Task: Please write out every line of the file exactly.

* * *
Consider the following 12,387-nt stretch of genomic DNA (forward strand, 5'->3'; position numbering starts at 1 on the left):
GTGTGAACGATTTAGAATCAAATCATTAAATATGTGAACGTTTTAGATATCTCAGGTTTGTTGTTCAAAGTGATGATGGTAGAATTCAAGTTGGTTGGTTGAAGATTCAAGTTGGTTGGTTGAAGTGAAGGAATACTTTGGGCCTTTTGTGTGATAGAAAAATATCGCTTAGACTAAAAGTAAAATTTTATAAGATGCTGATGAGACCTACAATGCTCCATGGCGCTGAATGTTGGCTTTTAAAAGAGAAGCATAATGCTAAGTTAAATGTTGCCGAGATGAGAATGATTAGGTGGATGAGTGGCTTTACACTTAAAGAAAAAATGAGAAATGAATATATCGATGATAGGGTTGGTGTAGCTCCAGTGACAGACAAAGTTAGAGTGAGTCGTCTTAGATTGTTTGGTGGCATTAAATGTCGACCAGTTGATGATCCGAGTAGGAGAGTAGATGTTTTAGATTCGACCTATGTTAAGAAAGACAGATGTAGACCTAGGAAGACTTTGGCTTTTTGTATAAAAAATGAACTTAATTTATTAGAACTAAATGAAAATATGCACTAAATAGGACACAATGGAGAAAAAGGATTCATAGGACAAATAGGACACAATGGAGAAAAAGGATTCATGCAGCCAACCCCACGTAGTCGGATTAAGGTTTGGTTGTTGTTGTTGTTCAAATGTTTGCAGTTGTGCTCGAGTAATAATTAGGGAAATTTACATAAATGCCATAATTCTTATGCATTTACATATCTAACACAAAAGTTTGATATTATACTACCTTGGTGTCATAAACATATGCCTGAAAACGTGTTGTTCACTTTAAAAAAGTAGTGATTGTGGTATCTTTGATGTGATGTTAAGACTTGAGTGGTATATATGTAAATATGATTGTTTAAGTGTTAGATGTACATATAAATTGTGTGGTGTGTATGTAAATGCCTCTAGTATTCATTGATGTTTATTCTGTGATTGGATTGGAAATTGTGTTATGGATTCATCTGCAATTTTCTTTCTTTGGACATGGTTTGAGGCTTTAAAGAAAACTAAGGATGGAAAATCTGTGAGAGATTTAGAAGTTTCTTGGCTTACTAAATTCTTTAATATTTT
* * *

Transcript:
Consider the following 12,387-nt stretch of genomic DNA (forward strand, 5'->3'; position numbering starts at 1 on the left):
GTGTGAACGATTTAGAATCAAATCATTAAATATGTGAACGTTTTAGATATCTCAGGTTTGTTGTTCAAAGTGATGATGGTAGAATTCAAGTTGGTTGGTTGAAGATTCAAGTTGGTTGGTTGAAGTGAAGGAATACTTTGGGCCTTTTGTGTGATAGAAAAATATCGCTTAGACTAAAAGTAAAATTTTATAAGATGCTGATGAGACCTACAATGCTCCATGGCGCTGAATGTTGGCTTTTAAAAGAGAAGCATAATGCTAAGTTAAATGTTGCCGAGATGAGAATGATTAGGTGGATGAGTGGCTTTACACTTAAAGAAAAAATGAGAAATGAATATATCGATGATAGGGTTGGTGTAGCTCCAGTGACAGACAAAGTTAGAGTGAGTCGTCTTAGATTGTTTGGTGGCATTAAATGTCGACCAGTTGATGATCCGAGTAGGAGAGTAGATGTTTTAGATTCGACCTATGTTAAGAAAGACAGATGTAGACCTAGGAAGACTTTGGCTTTTTGTATAAAAAATGAACTTAATTTATTAGAACTAAATGAAAATATGCACTAAATAGGACACAATGGAGAAAAAGGATTCATAGGACAAATAGGACACAATGGAGAAAAAGGATTCATGCAGCCAACCCCACGTAGTCGGATTAAGGTTTGGTTGTTGTTGTTGTTCAAATGTTTGCAGTTGTGCTCGAGTAATAATTAGGGAAATTTACATAAATGCCATAATTCTTATGCATTTACATATCTAACACAAAAGTTTGATATTATACTACCTTGGTGTCATAAACATATGCCTGAAAACGTGTTGTTCACTTTAAAAAAGTAGTGATTGTGGTATCTTTGATGTGATGTTAAGACTTGAGTGGTATATATGTAAATATGATTGTTTAAGTGTTAGATGTACATATAAATTGTGTGGTGTGTATGTAAATGCCTCTAGTATTCATTGATGTTTATTCTGTGATTGGATTGGAAATTGTGTTATGGATTCATCTGCAATTTTCTTTCTTTGGACATGGTTTGAGGCTTTAAAGAAAACTAAGGATGGAAAATCTGTGAGAGATTTAGAAGTTTCTTGGCTTACTAAATTCTTTAATATTTT